Historic enrollment numbers at Grand Valley this fall gave members of the Strategic Enrollment Management Plan task force and its transformation teams of faculty and staff an opportunity to celebrate their work and commitment on October 11.
But, even with the impressive data on the heels of a pandemic, B. Donta Truss, vice president for Enrollment Development and Educational Outreach, said a new challenge awaits — student retention.
“I am super excited to celebrate the fact that the recruitment side of the plan is moving along really well,” Truss said. “We now have to continue to enhance our work around retention, as we want to have one of the largest and most diverse graduating classes in four, five and six years from now.”
Truss and Danny Vélez, associate vice president for Admissions and Recruitment, shared data about this year’s incoming class and discussed the SEMP’s future goals during the celebration at the Kirkhof Center.
Grand Valley’s fall census reported a record-breaking incoming class of 4,974 students – nearly 25% larger than last year's – and increased fall enrollment, countering enrollment headwinds in higher education.
Overall enrollment is up 3% from last fall too, with 22,269 students. In addition, both the incoming class and overall enrollment have the highest-ever percentages of students of diverse backgrounds.
“This is no small feat,” Vélez said. “It's attributed to the work that we're doing, not just out in the field, but also what’s happening at Grand Valley.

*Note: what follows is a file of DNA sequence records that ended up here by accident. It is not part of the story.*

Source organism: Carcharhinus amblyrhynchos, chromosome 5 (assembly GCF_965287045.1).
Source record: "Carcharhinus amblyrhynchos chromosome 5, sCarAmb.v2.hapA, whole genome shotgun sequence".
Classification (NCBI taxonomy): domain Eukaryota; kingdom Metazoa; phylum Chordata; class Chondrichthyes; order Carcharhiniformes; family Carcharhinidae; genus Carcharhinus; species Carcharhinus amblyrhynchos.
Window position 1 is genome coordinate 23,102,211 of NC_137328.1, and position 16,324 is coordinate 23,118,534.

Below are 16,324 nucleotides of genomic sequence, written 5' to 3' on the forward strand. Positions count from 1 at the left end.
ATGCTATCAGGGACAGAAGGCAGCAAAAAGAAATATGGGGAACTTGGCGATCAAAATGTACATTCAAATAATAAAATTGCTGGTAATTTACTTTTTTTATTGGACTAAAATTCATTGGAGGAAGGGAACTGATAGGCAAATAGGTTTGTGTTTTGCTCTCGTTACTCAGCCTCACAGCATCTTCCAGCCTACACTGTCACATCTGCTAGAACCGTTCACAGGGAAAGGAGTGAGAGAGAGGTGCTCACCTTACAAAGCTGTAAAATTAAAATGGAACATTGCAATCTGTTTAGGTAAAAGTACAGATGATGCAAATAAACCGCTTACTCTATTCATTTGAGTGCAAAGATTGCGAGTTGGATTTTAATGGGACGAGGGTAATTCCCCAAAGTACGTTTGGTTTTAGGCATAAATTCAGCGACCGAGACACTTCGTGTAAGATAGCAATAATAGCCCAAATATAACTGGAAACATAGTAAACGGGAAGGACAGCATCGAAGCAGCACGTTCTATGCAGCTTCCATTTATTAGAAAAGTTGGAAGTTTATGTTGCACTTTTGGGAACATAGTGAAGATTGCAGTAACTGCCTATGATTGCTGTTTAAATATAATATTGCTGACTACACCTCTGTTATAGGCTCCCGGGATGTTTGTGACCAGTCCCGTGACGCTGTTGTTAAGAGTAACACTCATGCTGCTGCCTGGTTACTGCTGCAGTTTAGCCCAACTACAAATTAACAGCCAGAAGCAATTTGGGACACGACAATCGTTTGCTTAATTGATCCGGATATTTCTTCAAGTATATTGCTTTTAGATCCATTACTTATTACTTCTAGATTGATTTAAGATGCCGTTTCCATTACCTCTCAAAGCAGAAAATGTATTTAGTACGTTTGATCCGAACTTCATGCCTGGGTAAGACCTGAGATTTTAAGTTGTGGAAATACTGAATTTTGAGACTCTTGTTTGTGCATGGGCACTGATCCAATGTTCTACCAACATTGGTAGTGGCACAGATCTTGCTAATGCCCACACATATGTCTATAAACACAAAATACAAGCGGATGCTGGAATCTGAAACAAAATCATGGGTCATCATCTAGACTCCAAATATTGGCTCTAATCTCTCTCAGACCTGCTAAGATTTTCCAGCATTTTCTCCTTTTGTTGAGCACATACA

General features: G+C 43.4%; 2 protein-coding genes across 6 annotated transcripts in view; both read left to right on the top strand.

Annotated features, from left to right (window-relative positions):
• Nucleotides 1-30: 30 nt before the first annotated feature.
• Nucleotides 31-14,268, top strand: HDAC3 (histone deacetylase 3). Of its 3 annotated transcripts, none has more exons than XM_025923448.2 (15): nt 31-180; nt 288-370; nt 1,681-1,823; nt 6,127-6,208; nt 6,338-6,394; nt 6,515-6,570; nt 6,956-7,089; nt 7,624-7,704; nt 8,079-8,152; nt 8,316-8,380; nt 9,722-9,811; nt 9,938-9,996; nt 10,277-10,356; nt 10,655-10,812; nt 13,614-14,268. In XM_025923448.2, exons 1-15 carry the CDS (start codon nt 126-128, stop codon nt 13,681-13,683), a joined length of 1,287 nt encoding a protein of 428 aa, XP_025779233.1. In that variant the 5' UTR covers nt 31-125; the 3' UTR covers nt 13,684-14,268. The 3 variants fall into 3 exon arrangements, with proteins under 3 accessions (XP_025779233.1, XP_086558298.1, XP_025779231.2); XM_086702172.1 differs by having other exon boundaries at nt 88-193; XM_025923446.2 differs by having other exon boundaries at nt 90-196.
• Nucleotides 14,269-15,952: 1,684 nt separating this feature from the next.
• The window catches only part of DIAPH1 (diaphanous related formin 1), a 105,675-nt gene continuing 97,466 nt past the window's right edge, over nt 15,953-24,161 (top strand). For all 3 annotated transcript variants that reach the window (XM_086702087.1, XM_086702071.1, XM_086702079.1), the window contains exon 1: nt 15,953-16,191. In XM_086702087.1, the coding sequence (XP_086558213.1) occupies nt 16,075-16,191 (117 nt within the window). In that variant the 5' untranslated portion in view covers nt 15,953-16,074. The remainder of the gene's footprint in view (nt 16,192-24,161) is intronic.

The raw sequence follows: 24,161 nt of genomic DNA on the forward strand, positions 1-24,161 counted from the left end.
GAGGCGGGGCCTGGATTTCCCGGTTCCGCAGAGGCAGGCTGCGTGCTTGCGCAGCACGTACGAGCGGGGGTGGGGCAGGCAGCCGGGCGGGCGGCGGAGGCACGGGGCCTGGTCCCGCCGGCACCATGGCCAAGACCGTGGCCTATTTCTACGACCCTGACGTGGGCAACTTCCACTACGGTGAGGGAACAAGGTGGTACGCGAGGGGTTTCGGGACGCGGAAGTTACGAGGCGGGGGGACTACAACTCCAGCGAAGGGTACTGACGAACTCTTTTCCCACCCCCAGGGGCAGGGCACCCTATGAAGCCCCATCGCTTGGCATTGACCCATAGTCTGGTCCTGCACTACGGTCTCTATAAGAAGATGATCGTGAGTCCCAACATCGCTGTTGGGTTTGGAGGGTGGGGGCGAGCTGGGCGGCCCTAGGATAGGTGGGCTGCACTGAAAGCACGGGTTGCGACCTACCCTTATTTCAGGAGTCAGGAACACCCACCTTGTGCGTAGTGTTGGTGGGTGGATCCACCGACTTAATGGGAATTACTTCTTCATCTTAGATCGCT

“Students talk, so we want to make sure that they continue to be consistently positive, and that this community of learners knows that coming to Grand Valley is the right place.”
Vélez also emphasized the need to continue focusing on improving student retention.
Truss announced a plan to decrease the number of team members on the SEMP Taskforce and shift to a steering committee. Those not on the Steering Committee will be asked to participate on the smaller transformation teams, which focus on recruitment and retention of different populations of students at Grand Valley.
“It is so important that the people who are teaching, working with students, and who are on the front lines, who have a special affinity for these different populations, drive this work,” Truss said.
“We want you to be empowered with access to information about all the work that the transformation teams are doing. We want you to have complete access to that information and to be able to push out questions, concerns, etc. to us so we can address them quickly.”